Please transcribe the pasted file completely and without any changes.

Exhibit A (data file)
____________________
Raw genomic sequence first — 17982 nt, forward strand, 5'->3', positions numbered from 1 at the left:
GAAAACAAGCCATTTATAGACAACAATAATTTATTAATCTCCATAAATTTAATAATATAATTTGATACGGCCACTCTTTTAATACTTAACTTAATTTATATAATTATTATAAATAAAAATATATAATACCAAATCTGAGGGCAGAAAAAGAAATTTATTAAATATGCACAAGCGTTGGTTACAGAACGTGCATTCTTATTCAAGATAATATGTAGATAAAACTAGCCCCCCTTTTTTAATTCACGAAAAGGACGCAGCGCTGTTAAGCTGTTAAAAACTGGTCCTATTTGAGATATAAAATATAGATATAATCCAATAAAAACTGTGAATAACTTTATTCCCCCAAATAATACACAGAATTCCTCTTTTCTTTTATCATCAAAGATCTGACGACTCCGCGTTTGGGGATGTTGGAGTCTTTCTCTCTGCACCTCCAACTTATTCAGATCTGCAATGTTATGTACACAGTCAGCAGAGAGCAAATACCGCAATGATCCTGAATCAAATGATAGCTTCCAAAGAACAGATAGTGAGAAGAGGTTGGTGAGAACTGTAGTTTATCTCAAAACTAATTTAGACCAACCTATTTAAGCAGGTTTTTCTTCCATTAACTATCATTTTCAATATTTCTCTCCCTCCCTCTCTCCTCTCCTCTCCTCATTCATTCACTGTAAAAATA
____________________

Raw genomic sequence first — 17982 nt, forward strand, 5'->3', positions numbered from 1 at the left:
GAAAACAAGCCATTTATAGACAACAATAATTTATTAATCTCCATAAATTTAATAATATAATTTGATACGGCCACTCTTTTAATACTTAACTTAATTTATATAATTATTATAAATAAAAATATATAATACCAAATCTGAGGGCAGAAAAAGAAATTTATTAAATATGCACAAGCGTTGGTTACAGAACGTGCATTCTTATTCAAGATAATATGTAGATAAAACTAGCCCCCCTTTTTTAATTCACGAAAAGGACGCAGCGCTGTTAAGCTGTTAAAAACTGGTCCTATTTGAGATATAAAATATAGATATAATCCAATAAAAACTGTGAATAACTTTATTCCCCCAAATAATACACAGAATTCCTCTTTTCTTTTATCATCAAAGATCTGACGACTCCGCGTTTGGGGATGTTGGAGTCTTTCTCTCTGCACCTCCAACTTATTCAGATCTGCAATGTTATGTACACAGTCAGCAGAGAGCAAATACCGCAATGATCCTGAATCAAATGATAGCTTCCAAAGAACAGATAGTGAGAAGAGGTTGGTGAGAACTGTAGTTTATCTCAAAACTAATTTAGACCAACCTATTTAAGCAGGTTTTTCTTCCATTAACTATCATTTTCAATATTTCTCTCCCTCCCTCTCTCCTCTCCTCTCCTCATTCATTCACTGTAAAAATA